European editorials on Tuesday also commented on the situation in Iraq.
The question has been debated by experts for months: Whose side will the new Iraqi police force and army take during the conflict? The answer has been one of the most shocking for U.S. forces in Iraq, said Der Standard in Vienna. Things became clear once a battalion that was supposed to help American forces in Falluja refused, saying it didn’t sign up to fight other Iraqis. Another pillar in Washington’s plans for Iraq has collapsed, the paper concluded.
Switzerland’s Basler Zeitung wrote that the June 30 date for handing over power is looming ever closer. The paper thinks U.S. President George W. Bush is pushing ahead with his eyes closed. The fact is, he doesn’t have any other choice, noted the paper. Bush can’t pull out now because it would be a blow to him and his country. The superpower can’t show any signs of weakness because the consequences for Iraq and the region would be incalculable.
Bush’s strongest supporter in the war, British Prime Minister Tony Blair has also argued that retreating now from Iraq would be endless and it would be endlessly punished. Who could disagree, Britain’s The Guardian commented. But the problem of course is that so many people do. The paper took the middle ground and wrote that observers in Iraq acknowledge things are likely to get worse before they get better. However, it’s important not to exaggerate how bad things are or to miss the genuine signs that they may eventually get better.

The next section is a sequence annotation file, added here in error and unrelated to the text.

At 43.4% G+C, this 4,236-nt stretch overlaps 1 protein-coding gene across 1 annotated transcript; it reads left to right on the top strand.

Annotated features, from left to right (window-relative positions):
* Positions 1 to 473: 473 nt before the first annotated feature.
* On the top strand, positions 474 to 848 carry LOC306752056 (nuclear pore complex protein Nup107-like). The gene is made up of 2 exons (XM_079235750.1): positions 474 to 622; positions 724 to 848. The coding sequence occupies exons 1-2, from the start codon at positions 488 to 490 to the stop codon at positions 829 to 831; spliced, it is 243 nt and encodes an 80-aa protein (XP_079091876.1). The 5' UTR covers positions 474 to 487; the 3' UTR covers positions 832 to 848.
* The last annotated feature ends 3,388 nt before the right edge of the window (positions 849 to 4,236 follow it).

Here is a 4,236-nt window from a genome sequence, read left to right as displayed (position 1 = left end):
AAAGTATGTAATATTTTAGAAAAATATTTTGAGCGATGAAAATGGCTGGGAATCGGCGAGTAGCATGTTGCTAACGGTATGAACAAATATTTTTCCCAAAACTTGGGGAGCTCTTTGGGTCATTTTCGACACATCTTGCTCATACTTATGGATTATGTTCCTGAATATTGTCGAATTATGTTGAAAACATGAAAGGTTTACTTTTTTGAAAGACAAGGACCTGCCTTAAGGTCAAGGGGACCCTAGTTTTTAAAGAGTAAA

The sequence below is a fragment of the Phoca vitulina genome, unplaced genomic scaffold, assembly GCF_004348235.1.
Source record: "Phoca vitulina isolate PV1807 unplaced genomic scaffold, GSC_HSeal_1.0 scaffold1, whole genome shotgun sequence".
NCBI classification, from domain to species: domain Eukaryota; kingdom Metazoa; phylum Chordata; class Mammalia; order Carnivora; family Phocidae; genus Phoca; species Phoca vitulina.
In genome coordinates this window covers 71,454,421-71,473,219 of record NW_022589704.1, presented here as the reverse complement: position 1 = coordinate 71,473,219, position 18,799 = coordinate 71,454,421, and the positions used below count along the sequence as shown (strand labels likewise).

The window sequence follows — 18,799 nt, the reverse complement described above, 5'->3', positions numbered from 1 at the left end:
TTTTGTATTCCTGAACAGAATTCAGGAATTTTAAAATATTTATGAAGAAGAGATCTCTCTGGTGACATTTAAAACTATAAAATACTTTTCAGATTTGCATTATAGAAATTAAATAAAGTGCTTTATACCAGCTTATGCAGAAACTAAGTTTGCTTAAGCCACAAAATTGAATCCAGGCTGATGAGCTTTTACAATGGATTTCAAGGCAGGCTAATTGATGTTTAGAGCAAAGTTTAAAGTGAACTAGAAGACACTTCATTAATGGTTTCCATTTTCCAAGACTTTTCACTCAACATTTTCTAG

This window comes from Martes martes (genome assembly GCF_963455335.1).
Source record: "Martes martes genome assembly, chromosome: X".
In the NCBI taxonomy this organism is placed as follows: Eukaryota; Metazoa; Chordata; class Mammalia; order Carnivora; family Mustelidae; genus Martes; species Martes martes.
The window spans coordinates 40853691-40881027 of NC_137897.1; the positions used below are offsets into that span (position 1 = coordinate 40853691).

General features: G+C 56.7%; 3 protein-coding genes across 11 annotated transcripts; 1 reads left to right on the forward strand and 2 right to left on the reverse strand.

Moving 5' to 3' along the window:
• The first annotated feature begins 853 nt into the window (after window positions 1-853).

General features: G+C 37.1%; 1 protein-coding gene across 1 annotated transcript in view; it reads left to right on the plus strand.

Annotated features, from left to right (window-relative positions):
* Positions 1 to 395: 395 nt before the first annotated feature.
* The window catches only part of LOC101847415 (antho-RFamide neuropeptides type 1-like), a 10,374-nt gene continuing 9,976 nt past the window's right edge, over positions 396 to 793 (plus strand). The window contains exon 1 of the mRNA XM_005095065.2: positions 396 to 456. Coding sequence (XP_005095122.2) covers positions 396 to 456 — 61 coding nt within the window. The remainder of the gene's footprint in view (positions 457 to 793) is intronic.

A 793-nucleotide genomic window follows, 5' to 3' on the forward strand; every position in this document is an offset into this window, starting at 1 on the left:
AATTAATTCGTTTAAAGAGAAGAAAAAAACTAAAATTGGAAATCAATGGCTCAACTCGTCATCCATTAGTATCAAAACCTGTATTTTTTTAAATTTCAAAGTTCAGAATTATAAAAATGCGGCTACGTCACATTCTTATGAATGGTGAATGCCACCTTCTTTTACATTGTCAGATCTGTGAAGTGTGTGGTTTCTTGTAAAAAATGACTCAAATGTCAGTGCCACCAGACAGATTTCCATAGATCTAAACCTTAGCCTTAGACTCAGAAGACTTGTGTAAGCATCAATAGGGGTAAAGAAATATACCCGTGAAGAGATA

Washington’s tone over Iraq is changing. It’s admitted there’s a crisis there following heavy losses to American troops, observed the French paper Sud-Ouest. Above all the Bush administration recognizes that coalition troops are not just fighting Sunnis in Iraq but the Shi-ites as well, the ones who were oppressed under dictator Saddam Hussein and should have been America’s natural allies in the country, the paper noted. With this in mind, the planned handover of power to Iraqis in less than three months time might at best cause civil war between the Sunnis, Shi-ites and Kurds in the country. But the paper thought the worst case scenario would be if Iraq was handed over to the fundamentalists.
The U.S. is paying a high price for it’s mistakes in Iraq, wrote Oslo’s Aftenposten. It’s becoming obvious that President Bush and his advisors didn’t have a comprehensive plan once Saddam Hussein was removed. As long as there is unrest in the country, its oil industry can’t be repaired and modernized, something the economy there badly needs.